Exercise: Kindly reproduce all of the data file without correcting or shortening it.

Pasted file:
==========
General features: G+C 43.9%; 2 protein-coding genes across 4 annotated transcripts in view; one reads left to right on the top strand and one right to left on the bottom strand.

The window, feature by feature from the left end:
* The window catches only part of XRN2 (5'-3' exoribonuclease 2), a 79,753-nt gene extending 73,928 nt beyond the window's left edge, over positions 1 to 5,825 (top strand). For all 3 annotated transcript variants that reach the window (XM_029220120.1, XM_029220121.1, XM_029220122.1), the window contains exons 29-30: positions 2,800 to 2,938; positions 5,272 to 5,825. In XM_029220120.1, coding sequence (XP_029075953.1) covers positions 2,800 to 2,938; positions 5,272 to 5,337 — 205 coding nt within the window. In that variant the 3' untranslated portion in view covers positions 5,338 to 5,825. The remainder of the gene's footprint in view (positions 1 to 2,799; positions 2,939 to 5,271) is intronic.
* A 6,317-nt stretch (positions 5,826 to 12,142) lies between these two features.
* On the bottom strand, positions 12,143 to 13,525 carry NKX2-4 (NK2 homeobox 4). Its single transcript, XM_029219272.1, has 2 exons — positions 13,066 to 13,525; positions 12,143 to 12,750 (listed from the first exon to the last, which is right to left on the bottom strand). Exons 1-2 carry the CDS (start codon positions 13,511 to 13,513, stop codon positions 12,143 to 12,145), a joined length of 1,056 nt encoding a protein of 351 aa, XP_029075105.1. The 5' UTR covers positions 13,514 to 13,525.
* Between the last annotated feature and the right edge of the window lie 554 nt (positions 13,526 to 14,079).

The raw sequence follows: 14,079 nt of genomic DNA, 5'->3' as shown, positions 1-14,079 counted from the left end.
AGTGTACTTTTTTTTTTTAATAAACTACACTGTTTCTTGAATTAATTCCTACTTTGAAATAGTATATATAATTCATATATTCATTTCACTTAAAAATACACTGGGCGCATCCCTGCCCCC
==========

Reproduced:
General features: G+C 43.9%; 2 protein-coding genes across 4 annotated transcripts in view; one reads left to right on the top strand and one right to left on the bottom strand.

The window, feature by feature from the left end:
* The window catches only part of XRN2 (5'-3' exoribonuclease 2), a 79,753-nt gene extending 73,928 nt beyond the window's left edge, over positions 1 to 5,825 (top strand). For all 3 annotated transcript variants that reach the window (XM_029220120.1, XM_029220121.1, XM_029220122.1), the window contains exons 29-30: positions 2,800 to 2,938; positions 5,272 to 5,825. In XM_029220120.1, coding sequence (XP_029075953.1) covers positions 2,800 to 2,938; positions 5,272 to 5,337 — 205 coding nt within the window. In that variant the 3' untranslated portion in view covers positions 5,338 to 5,825. The remainder of the gene's footprint in view (positions 1 to 2,799; positions 2,939 to 5,271) is intronic.
* A 6,317-nt stretch (positions 5,826 to 12,142) lies between these two features.
* On the bottom strand, positions 12,143 to 13,525 carry NKX2-4 (NK2 homeobox 4). Its single transcript, XM_029219272.1, has 2 exons — positions 13,066 to 13,525; positions 12,143 to 12,750 (listed from the first exon to the last, which is right to left on the bottom strand). Exons 1-2 carry the CDS (start codon positions 13,511 to 13,513, stop codon positions 12,143 to 12,145), a joined length of 1,056 nt encoding a protein of 351 aa, XP_029075105.1. The 5' UTR covers positions 13,514 to 13,525.
* Between the last annotated feature and the right edge of the window lie 554 nt (positions 13,526 to 14,079).

The raw sequence follows: 14,079 nt of genomic DNA, 5'->3' as shown, positions 1-14,079 counted from the left end.
AGTGTACTTTTTTTTTTTAATAAACTACACTGTTTCTTGAATTAATTCCTACTTTGAAATAGTATATATAATTCATATATTCATTTCACTTAAAAATACACTGGGCGCATCCCTGCCCCC